City considers 4-H land purchase

Casper

Plans for the city of Idaho Falls to acquire Bonneville County’s 4-H property on Rollandet Street are moving forward, though not as discussed in recent months.

In exchange for the property,

city and county officials had considered swapping ownership of the 911 dispatch building on Skyline Avenue, which the city owns, and where the county leases space.

Following pushback from new Idaho Falls Police Chief Bryce Johnson, the Idaho Falls City Council and Bonneville County Commission considered alternative options, including an outright purchase of the land, where city officials would like to build an Idaho Falls Zoo education center.

City and county legal personnel drafted a purchase agreement for the property, as requested by the council during an Oct. 2 special meeting.

Per the agreement, the city would pay an appraised value for the 3.71-acre Rollandet parcel agreed upon by both parties. The payment would have a $600,000 floor and a $750,000 ceiling.

The city would pay a nonrefundable $50,000 fee upon execution of the agreement; that fee would be deducted from the total purchase price. The purchase price would be paid in full at closing, which would occur within 30 days of two-thirds approval of the agreement by the council and commission.

As required by law, city officials likely will schedule a public hearing regarding the land purchase. Afterward, the council can vote to approve the purchase.

If approved, city officials will need to carve money from the fiscal year 2017-2018 budget, which was approved in August.

Idaho Falls Mayor Rebecca Casper acknowledged the unbudgeted expenditure during a Tuesday council work session; she indicated the city will fast track the project by simultaneously working on the required hearing steps.

“One of the first things, if I were a council member, I’d want to know is ‘How are we going to meet the terms of the contract? Where are we going to come up with the money for the purchase?’” Casper said. “We’ll work on the financing piece at the same time we work on the hearing piece at the same time we’re getting ourselves comfortable with all the terms of the sale.”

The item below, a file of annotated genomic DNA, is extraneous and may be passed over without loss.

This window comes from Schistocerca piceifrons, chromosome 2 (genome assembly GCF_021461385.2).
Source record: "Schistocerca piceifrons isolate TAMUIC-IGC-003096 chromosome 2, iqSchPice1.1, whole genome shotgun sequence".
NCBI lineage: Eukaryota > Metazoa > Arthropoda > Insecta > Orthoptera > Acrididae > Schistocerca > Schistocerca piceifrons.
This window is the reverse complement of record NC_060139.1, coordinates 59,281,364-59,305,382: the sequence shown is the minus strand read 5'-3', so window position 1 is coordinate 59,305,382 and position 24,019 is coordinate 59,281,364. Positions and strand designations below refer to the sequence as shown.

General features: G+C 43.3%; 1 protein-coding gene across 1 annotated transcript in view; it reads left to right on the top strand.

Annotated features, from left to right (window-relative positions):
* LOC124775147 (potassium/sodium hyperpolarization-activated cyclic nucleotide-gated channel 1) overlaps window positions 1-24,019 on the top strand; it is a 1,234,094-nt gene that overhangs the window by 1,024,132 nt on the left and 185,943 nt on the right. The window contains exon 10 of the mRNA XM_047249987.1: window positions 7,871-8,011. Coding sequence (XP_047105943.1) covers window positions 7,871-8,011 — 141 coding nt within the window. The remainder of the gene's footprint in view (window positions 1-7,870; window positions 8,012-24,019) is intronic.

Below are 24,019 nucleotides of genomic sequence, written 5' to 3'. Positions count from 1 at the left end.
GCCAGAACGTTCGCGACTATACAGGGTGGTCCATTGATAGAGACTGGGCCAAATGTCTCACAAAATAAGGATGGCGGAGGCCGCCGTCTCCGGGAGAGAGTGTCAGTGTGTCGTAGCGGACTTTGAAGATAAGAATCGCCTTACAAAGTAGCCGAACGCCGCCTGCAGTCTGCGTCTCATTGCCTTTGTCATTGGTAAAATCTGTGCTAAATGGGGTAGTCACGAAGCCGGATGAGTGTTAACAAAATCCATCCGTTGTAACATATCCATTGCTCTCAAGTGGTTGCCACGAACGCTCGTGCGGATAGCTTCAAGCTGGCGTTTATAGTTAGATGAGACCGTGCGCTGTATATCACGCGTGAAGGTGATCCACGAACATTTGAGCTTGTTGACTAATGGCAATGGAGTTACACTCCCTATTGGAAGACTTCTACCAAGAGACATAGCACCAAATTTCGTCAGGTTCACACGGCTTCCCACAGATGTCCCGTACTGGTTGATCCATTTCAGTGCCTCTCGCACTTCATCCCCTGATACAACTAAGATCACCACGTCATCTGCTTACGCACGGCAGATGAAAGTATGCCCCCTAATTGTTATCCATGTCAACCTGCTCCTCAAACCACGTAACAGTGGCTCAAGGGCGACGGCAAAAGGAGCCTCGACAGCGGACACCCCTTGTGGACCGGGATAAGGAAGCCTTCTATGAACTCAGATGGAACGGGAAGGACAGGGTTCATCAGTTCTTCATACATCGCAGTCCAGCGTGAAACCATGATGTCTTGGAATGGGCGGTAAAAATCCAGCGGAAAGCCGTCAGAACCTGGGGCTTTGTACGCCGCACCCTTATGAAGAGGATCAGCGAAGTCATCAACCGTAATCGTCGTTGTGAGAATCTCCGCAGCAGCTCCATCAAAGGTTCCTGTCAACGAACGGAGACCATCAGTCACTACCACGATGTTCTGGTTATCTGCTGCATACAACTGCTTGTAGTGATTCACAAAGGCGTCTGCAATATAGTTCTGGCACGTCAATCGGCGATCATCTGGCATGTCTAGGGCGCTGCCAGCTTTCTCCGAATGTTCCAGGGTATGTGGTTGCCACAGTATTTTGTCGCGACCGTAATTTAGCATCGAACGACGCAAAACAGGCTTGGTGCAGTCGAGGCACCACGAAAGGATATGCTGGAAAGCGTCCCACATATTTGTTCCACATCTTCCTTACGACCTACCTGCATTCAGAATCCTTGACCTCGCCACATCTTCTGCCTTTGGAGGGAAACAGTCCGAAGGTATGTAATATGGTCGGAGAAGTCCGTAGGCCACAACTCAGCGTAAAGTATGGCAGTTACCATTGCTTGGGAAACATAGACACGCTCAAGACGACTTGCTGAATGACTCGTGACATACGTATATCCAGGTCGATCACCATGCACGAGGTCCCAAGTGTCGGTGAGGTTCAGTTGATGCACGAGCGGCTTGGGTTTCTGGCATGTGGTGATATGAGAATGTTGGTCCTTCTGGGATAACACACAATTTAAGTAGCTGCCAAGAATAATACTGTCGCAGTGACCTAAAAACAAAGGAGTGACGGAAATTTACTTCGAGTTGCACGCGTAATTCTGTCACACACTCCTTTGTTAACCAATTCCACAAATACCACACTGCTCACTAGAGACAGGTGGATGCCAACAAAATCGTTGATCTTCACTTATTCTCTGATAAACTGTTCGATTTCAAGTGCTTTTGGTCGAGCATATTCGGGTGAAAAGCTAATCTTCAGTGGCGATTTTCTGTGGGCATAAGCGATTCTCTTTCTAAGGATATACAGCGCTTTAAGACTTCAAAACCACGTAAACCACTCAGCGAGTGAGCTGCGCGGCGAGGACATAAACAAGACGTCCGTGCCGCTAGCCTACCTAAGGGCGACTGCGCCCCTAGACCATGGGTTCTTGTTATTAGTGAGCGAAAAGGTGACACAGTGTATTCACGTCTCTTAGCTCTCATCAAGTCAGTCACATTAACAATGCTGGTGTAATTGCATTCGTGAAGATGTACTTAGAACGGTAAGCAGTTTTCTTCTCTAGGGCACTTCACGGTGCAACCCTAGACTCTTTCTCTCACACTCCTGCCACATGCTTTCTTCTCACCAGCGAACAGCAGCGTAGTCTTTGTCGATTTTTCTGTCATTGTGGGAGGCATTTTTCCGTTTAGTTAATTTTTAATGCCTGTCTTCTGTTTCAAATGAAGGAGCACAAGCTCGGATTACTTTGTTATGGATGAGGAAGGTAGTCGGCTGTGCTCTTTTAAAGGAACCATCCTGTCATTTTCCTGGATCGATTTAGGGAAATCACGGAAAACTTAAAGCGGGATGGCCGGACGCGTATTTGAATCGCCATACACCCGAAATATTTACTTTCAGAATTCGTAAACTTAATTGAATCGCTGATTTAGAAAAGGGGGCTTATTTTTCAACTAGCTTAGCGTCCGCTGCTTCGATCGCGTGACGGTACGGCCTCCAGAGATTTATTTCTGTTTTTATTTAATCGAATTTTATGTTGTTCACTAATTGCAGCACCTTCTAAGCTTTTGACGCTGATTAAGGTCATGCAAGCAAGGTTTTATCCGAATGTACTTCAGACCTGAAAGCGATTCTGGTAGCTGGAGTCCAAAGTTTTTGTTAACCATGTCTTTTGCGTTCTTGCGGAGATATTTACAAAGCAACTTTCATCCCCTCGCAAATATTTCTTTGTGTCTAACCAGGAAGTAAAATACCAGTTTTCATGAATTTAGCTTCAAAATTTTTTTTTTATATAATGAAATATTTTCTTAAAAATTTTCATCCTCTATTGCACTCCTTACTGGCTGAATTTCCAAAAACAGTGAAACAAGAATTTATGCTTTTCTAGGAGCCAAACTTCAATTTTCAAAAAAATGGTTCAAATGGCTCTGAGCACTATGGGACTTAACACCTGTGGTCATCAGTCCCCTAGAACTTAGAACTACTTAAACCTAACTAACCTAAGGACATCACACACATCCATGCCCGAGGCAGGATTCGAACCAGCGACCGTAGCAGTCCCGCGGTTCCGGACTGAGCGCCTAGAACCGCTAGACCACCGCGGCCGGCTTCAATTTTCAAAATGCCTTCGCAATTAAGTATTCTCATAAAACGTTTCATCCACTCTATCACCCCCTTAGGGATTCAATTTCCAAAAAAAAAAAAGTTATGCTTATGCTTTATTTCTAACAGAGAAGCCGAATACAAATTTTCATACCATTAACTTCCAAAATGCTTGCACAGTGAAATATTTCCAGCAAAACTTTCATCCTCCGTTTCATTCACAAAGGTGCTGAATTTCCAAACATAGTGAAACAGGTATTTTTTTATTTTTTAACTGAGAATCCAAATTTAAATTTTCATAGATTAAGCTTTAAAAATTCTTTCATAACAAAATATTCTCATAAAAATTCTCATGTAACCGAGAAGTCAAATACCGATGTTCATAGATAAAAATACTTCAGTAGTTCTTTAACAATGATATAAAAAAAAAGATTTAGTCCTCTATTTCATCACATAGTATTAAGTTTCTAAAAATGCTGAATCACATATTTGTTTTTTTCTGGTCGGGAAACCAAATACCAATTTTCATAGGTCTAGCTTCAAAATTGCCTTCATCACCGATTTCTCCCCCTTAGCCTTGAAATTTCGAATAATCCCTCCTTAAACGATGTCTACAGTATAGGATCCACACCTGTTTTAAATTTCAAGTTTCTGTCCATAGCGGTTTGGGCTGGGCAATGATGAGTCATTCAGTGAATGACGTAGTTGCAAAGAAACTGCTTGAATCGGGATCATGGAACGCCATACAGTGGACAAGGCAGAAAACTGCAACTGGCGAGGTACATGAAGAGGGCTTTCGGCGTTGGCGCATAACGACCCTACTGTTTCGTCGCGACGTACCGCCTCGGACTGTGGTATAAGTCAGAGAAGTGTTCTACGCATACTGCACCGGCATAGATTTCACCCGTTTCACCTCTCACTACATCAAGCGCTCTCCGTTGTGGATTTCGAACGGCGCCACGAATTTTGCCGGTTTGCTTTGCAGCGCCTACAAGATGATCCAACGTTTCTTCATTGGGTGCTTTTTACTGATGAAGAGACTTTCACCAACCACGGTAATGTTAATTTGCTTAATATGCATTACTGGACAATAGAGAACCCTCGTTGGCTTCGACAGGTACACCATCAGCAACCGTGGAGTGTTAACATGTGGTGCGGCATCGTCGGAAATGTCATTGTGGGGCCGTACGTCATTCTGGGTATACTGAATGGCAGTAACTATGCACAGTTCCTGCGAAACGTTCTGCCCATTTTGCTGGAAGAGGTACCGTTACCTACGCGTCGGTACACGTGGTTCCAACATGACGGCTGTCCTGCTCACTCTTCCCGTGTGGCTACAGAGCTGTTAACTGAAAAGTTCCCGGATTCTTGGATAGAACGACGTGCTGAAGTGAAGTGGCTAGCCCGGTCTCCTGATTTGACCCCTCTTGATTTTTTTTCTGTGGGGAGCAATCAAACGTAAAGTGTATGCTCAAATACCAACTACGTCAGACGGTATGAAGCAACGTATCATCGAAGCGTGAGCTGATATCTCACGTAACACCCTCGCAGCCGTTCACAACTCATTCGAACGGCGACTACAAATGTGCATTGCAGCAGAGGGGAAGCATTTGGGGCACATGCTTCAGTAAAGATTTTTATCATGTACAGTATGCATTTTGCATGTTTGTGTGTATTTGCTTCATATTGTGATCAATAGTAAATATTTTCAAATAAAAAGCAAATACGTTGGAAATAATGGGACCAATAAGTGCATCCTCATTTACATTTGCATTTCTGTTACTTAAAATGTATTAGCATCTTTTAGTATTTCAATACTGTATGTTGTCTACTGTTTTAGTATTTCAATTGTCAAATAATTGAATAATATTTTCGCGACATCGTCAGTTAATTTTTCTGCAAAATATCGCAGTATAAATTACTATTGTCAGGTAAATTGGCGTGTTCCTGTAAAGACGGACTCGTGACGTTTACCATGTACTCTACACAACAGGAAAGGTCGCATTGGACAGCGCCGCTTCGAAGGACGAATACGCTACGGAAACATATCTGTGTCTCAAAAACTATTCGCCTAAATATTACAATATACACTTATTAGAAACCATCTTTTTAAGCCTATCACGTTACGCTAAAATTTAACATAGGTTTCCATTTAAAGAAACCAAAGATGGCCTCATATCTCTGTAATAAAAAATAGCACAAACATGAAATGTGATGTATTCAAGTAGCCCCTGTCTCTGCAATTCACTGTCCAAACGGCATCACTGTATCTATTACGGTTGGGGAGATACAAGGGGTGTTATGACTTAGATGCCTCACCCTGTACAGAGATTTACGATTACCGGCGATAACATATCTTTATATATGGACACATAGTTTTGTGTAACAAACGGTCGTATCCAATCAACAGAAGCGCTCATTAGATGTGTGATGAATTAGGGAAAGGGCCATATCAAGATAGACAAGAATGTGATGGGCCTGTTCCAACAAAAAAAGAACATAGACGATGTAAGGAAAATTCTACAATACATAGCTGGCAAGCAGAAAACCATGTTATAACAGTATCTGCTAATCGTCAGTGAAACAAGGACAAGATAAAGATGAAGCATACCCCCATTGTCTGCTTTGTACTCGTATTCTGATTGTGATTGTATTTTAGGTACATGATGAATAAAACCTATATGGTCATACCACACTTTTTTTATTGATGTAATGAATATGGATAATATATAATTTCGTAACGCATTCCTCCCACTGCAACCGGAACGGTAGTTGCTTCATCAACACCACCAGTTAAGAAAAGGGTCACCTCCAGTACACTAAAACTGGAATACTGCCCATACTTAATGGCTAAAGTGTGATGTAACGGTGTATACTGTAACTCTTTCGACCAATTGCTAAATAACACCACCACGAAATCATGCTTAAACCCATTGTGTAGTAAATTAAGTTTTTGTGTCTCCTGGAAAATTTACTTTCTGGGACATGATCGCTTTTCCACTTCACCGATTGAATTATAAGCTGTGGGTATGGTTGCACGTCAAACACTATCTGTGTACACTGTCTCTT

City officials have identified the 4-H property — which the county is vacating for a more spacious plot near Sandy Downs — as prime location for a planned zoo education center. The land is adjacent to existing zoo property, and it includes buildings that could be used for possible winter zoo programs.

There is some urgency to acquire the land. The center will be built with a $500,000 donation from philanthropist William J. Maeck that is contingent upon beginning construction by June 2018. County commissioners also have indicated they will sell the 4-H property in spring if no deal is made.

Under the terms of the drafted agreement, the city would have the right to commence education center construction after paying the $50,000 fee. The county also would have the right to use existing buildings on the Rollandet plot for next year’s 4-H activities.

Casper said purchase financing will be explored by a small group including Parks and Recreation Director Greg Weitzel, Municipal Services Director Pam Alexander, council members Ed Marohn and John Radford, as well as a few others.

“This is a lot of money, a lot of money that didn’t run through the regular budget process,” Casper said. “It doesn’t mean we don’t have the authority to spend it, we just have to reprioritize it under our existing budget.”


Reporter Kevin Trevellyan can be reached at 208-542-6762.


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